Washington Irving, the writer of this American tale introduced many Americans to aspects of the European Culture.
Maybe his interest in Europe has started when his brothers sent him abroad for a 2 year tour of Europe (after he showed signs of tuberculosis),where in his notebooks he steadily became an acute observer and felicitous recorder of what he witnessed. Later on in his life he has also spent a lot of years in Europe where he met Sir Walter Scot who helpfully directed Irvings attention to the wealth of unused literary material in German Folktales. This is where Irving found the source for 'Rip van Winkle'.
Before the real story begins, Irving introduces Diedrich Knickebocker; an old gentleman of New York, who was very curious in the Dutch history of the province, and the manners of the descendants from it's primitive settlers.
Diedrich Knickebocker was one of Irvings pseudonyms, and so I believe that Irving himself, just as the by him created Diedrick Knickebocker, was very curious in the Dutch history of the province and the manners of the descendants from it's primitive settlers.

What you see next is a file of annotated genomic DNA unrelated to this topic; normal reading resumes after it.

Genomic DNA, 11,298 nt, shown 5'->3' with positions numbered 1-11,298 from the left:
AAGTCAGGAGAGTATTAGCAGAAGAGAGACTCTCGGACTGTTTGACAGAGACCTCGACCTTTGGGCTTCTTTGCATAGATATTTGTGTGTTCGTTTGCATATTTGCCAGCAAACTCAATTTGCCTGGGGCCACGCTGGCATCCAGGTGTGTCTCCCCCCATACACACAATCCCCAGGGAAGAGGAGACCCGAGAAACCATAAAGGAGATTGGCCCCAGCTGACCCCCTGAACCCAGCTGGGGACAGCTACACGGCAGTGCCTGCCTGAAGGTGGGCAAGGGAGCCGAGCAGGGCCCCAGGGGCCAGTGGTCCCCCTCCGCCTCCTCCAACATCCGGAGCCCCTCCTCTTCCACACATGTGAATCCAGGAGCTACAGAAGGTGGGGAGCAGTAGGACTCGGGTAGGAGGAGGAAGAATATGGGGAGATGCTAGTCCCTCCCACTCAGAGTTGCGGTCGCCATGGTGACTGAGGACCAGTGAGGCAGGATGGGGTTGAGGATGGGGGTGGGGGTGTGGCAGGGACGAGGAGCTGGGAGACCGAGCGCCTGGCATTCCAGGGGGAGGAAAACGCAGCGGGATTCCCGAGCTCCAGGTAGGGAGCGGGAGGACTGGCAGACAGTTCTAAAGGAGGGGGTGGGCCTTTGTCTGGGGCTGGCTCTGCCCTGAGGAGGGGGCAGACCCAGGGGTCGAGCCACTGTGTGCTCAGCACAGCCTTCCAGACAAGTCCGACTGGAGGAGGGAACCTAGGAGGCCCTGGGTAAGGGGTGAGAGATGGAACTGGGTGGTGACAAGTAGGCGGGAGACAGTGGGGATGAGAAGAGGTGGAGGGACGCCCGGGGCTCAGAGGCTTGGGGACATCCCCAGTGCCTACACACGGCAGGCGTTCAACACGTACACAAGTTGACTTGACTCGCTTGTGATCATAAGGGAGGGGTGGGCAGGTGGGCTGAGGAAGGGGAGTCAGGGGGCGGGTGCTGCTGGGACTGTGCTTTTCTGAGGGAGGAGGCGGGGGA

'The mountain episode' contains a lot of Dutch aspects, which show Irving has done some research like he said himself about Diecrich Knickebocker.
For example the fellows Rip van Winkle meets at the mountain are Hendrick Hudson with his crew of the Half Moon according to Peter Vanderdonk. ( "He assured the company that it was a fact, handed down from his ancestor the historian, that the Kaatshill mountains had always been haunted by strange beings. That it was affirmed that the great Hendrick Hudson, the first discoverer o the river and country, kept a kind of vigil there every twenty years, with his crew of the Half-moon, being permitted in this way...